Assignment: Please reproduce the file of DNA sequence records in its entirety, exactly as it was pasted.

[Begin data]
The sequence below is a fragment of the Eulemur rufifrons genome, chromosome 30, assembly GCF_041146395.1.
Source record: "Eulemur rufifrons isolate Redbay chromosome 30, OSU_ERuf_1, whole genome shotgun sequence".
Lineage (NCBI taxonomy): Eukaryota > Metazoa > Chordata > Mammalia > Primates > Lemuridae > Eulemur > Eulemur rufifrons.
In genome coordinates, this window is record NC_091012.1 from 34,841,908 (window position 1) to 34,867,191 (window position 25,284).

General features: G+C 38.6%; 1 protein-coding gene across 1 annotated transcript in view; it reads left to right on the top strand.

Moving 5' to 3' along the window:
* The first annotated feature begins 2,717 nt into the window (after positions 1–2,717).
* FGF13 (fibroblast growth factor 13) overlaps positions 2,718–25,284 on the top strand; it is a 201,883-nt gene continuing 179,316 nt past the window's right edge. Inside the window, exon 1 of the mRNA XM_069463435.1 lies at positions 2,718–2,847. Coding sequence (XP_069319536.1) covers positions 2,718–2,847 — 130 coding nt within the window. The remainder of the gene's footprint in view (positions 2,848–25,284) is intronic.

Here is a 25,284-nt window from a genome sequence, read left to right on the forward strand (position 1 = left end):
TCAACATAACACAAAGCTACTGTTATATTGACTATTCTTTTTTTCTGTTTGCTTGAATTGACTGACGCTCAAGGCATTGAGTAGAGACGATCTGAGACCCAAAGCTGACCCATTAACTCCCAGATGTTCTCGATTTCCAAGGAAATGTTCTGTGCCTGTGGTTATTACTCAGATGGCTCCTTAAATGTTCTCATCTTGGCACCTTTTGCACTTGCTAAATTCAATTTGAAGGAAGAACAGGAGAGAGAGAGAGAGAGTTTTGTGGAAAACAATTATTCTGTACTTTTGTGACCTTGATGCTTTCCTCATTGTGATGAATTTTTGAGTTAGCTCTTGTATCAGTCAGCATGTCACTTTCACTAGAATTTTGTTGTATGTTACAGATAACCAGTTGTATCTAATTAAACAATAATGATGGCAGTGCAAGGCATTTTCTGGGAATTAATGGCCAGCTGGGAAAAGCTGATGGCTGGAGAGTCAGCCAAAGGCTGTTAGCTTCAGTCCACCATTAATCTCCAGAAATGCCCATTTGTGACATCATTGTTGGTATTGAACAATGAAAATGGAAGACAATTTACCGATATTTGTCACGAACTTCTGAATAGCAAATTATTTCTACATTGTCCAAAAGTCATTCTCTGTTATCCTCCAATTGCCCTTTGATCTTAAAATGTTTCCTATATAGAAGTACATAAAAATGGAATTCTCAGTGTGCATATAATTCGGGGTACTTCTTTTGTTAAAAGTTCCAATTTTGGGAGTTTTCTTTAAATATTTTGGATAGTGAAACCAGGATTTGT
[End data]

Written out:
The sequence below is a fragment of the Eulemur rufifrons genome, chromosome 30, assembly GCF_041146395.1.
Source record: "Eulemur rufifrons isolate Redbay chromosome 30, OSU_ERuf_1, whole genome shotgun sequence".
Lineage (NCBI taxonomy): Eukaryota > Metazoa > Chordata > Mammalia > Primates > Lemuridae > Eulemur > Eulemur rufifrons.
In genome coordinates, this window is record NC_091012.1 from 34,841,908 (window position 1) to 34,867,191 (window position 25,284).

General features: G+C 38.6%; 1 protein-coding gene across 1 annotated transcript in view; it reads left to right on the top strand.

Moving 5' to 3' along the window:
* The first annotated feature begins 2,717 nt into the window (after positions 1–2,717).
* FGF13 (fibroblast growth factor 13) overlaps positions 2,718–25,284 on the top strand; it is a 201,883-nt gene continuing 179,316 nt past the window's right edge. Inside the window, exon 1 of the mRNA XM_069463435.1 lies at positions 2,718–2,847. Coding sequence (XP_069319536.1) covers positions 2,718–2,847 — 130 coding nt within the window. The remainder of the gene's footprint in view (positions 2,848–25,284) is intronic.

Here is a 25,284-nt window from a genome sequence, read left to right on the forward strand (position 1 = left end):
TCAACATAACACAAAGCTACTGTTATATTGACTATTCTTTTTTTCTGTTTGCTTGAATTGACTGACGCTCAAGGCATTGAGTAGAGACGATCTGAGACCCAAAGCTGACCCATTAACTCCCAGATGTTCTCGATTTCCAAGGAAATGTTCTGTGCCTGTGGTTATTACTCAGATGGCTCCTTAAATGTTCTCATCTTGGCACCTTTTGCACTTGCTAAATTCAATTTGAAGGAAGAACAGGAGAGAGAGAGAGAGAGTTTTGTGGAAAACAATTATTCTGTACTTTTGTGACCTTGATGCTTTCCTCATTGTGATGAATTTTTGAGTTAGCTCTTGTATCAGTCAGCATGTCACTTTCACTAGAATTTTGTTGTATGTTACAGATAACCAGTTGTATCTAATTAAACAATAATGATGGCAGTGCAAGGCATTTTCTGGGAATTAATGGCCAGCTGGGAAAAGCTGATGGCTGGAGAGTCAGCCAAAGGCTGTTAGCTTCAGTCCACCATTAATCTCCAGAAATGCCCATTTGTGACATCATTGTTGGTATTGAACAATGAAAATGGAAGACAATTTACCGATATTTGTCACGAACTTCTGAATAGCAAATTATTTCTACATTGTCCAAAAGTCATTCTCTGTTATCCTCCAATTGCCCTTTGATCTTAAAATGTTTCCTATATAGAAGTACATAAAAATGGAATTCTCAGTGTGCATATAATTCGGGGTACTTCTTTTGTTAAAAGTTCCAATTTTGGGAGTTTTCTTTAAATATTTTGGATAGTGAAACCAGGATTTGT